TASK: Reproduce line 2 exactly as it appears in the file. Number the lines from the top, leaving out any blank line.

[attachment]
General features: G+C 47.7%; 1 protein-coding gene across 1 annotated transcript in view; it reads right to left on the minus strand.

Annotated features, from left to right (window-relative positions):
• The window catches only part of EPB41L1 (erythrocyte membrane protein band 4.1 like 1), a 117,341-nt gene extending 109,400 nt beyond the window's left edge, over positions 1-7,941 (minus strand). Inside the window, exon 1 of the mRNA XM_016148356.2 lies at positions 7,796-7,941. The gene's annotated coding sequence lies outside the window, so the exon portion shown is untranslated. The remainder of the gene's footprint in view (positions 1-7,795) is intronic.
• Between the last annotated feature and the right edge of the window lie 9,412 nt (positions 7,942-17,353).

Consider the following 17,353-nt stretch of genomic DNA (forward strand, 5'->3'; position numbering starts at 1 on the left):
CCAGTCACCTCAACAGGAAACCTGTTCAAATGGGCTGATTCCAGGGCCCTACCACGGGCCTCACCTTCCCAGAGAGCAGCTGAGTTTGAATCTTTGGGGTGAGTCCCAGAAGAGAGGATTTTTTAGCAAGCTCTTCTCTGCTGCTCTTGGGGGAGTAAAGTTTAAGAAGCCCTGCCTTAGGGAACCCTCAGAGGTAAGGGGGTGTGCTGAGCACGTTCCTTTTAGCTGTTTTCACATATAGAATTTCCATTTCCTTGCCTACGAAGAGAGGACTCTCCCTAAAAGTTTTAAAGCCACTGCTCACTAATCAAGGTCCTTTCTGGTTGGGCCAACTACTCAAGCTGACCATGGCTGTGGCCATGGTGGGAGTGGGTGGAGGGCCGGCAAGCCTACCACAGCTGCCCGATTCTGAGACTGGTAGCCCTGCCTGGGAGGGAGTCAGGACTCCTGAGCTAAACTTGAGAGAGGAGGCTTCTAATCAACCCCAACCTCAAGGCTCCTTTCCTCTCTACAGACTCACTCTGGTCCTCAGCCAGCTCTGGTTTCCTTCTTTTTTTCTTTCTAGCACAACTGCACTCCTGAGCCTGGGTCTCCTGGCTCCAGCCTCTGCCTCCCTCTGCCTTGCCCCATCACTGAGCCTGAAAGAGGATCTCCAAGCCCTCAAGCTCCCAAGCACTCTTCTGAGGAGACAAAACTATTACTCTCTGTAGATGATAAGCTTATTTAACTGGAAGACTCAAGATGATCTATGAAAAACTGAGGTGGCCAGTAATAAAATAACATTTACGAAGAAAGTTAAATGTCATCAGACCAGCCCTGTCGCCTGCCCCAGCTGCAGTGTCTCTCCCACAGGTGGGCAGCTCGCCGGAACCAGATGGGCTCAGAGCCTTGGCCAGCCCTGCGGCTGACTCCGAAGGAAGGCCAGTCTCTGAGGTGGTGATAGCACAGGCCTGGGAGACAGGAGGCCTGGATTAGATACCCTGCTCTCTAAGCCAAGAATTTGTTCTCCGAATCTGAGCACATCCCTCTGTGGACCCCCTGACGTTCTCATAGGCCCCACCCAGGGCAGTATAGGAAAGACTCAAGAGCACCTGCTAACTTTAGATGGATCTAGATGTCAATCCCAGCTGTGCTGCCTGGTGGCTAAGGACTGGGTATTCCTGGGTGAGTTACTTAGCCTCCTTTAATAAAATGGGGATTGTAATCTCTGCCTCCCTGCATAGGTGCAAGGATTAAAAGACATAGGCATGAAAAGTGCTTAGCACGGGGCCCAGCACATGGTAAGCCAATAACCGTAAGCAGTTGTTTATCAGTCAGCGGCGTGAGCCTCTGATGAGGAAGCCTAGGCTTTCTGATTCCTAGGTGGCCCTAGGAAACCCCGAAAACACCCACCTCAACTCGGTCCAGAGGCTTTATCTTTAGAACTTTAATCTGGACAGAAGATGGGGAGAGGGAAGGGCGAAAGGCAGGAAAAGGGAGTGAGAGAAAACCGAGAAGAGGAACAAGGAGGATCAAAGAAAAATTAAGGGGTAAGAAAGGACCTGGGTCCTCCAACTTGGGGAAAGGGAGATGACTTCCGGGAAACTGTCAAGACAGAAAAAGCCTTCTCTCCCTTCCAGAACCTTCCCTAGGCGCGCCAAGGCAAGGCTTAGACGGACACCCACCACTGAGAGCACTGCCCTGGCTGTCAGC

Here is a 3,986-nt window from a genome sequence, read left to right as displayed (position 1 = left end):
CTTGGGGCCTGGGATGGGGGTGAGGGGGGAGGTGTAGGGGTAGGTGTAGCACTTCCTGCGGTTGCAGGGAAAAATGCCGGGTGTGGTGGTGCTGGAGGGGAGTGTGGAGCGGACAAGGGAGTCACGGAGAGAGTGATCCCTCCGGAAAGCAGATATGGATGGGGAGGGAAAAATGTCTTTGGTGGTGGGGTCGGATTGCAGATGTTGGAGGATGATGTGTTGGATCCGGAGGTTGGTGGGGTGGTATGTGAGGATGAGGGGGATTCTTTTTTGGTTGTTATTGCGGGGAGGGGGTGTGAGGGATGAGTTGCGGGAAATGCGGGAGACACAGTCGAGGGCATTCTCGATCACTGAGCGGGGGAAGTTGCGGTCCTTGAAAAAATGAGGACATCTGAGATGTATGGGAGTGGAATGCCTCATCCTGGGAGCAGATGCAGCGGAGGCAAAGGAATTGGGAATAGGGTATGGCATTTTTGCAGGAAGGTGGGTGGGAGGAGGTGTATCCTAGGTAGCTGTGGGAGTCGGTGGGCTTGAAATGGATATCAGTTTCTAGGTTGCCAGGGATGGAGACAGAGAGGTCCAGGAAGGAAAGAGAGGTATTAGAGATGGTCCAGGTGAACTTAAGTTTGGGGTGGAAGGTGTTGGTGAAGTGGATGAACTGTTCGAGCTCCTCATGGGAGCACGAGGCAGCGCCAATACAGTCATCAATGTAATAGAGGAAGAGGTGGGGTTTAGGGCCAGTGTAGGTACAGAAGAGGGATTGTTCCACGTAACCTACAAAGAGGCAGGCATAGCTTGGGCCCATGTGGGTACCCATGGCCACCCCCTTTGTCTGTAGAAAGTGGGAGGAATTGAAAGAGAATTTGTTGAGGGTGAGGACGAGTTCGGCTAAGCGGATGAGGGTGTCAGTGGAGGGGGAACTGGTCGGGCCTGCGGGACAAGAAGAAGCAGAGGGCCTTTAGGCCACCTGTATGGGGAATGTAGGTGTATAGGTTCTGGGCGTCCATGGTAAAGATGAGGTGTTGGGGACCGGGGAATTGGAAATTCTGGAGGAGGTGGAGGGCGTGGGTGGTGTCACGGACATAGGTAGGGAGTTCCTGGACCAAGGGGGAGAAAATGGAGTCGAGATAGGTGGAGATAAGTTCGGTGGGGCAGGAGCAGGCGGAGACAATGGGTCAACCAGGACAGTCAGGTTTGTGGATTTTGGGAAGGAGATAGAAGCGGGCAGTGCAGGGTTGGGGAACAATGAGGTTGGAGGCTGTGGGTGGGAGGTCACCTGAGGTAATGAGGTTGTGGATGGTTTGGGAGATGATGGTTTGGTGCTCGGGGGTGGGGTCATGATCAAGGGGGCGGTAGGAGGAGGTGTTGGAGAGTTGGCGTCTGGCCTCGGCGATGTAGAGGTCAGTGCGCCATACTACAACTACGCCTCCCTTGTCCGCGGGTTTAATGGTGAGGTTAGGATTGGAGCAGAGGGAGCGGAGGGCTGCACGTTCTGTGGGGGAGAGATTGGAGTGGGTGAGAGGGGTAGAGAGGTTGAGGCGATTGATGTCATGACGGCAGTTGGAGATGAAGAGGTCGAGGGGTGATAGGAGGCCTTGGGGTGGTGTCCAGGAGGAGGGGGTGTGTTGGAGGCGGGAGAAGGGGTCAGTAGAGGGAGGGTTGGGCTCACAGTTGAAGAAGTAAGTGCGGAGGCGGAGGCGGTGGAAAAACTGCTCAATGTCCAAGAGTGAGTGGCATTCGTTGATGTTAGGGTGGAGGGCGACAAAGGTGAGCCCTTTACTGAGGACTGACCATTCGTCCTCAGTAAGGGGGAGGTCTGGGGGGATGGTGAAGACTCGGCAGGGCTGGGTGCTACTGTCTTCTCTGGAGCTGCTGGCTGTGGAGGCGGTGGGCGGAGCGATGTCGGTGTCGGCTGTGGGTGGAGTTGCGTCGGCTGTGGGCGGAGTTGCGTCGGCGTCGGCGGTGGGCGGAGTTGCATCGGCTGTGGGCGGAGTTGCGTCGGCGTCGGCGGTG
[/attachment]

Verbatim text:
Annotated features, from left to right (window-relative positions):